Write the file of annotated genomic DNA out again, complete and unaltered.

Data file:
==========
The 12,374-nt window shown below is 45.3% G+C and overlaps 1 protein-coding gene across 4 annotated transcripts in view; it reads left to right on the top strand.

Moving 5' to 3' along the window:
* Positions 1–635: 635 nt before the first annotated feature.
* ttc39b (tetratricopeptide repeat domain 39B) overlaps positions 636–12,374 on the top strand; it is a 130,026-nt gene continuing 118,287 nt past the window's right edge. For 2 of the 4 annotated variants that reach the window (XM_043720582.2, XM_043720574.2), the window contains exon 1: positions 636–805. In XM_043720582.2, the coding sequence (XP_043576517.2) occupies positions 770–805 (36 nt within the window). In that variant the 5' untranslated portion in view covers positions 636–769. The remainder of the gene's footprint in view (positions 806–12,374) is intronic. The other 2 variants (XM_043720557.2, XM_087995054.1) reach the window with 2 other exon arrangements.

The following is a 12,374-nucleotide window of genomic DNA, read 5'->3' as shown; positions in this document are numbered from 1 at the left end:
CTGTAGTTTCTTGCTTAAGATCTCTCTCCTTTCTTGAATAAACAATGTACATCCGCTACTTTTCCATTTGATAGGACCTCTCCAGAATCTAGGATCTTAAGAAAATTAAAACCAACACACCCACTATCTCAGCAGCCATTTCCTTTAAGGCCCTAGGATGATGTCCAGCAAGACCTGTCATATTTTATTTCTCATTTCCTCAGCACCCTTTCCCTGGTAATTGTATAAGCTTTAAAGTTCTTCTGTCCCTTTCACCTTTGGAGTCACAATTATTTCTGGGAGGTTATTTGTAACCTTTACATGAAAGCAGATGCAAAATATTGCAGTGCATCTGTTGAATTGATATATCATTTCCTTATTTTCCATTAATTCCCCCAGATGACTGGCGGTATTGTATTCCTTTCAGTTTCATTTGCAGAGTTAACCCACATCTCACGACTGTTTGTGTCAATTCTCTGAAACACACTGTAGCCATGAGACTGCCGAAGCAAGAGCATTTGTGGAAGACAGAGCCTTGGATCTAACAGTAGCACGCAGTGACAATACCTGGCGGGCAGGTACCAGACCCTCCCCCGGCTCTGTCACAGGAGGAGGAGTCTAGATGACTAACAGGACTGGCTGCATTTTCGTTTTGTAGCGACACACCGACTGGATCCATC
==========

The 12,374-nt window shown below is 45.3% G+C and overlaps 1 protein-coding gene across 4 annotated transcripts in view; it reads left to right on the top strand.

Moving 5' to 3' along the window:
* Positions 1–635: 635 nt before the first annotated feature.
* ttc39b (tetratricopeptide repeat domain 39B) overlaps positions 636–12,374 on the top strand; it is a 130,026-nt gene continuing 118,287 nt past the window's right edge. For 2 of the 4 annotated variants that reach the window (XM_043720582.2, XM_043720574.2), the window contains exon 1: positions 636–805. In XM_043720582.2, the coding sequence (XP_043576517.2) occupies positions 770–805 (36 nt within the window). In that variant the 5' untranslated portion in view covers positions 636–769. The remainder of the gene's footprint in view (positions 806–12,374) is intronic. The other 2 variants (XM_043720557.2, XM_087995054.1) reach the window with 2 other exon arrangements.

The following is a 12,374-nucleotide window of genomic DNA, read 5'->3' as shown; positions in this document are numbered from 1 at the left end:
CTGTAGTTTCTTGCTTAAGATCTCTCTCCTTTCTTGAATAAACAATGTACATCCGCTACTTTTCCATTTGATAGGACCTCTCCAGAATCTAGGATCTTAAGAAAATTAAAACCAACACACCCACTATCTCAGCAGCCATTTCCTTTAAGGCCCTAGGATGATGTCCAGCAAGACCTGTCATATTTTATTTCTCATTTCCTCAGCACCCTTTCCCTGGTAATTGTATAAGCTTTAAAGTTCTTCTGTCCCTTTCACCTTTGGAGTCACAATTATTTCTGGGAGGTTATTTGTAACCTTTACATGAAAGCAGATGCAAAATATTGCAGTGCATCTGTTGAATTGATATATCATTTCCTTATTTTCCATTAATTCCCCCAGATGACTGGCGGTATTGTATTCCTTTCAGTTTCATTTGCAGAGTTAACCCACATCTCACGACTGTTTGTGTCAATTCTCTGAAACACACTGTAGCCATGAGACTGCCGAAGCAAGAGCATTTGTGGAAGACAGAGCCTTGGATCTAACAGTAGCACGCAGTGACAATACCTGGCGGGCAGGTACCAGACCCTCCCCCGGCTCTGTCACAGGAGGAGGAGTCTAGATGACTAACAGGACTGGCTGCATTTTCGTTTTGTAGCGACACACCGACTGGATCCATC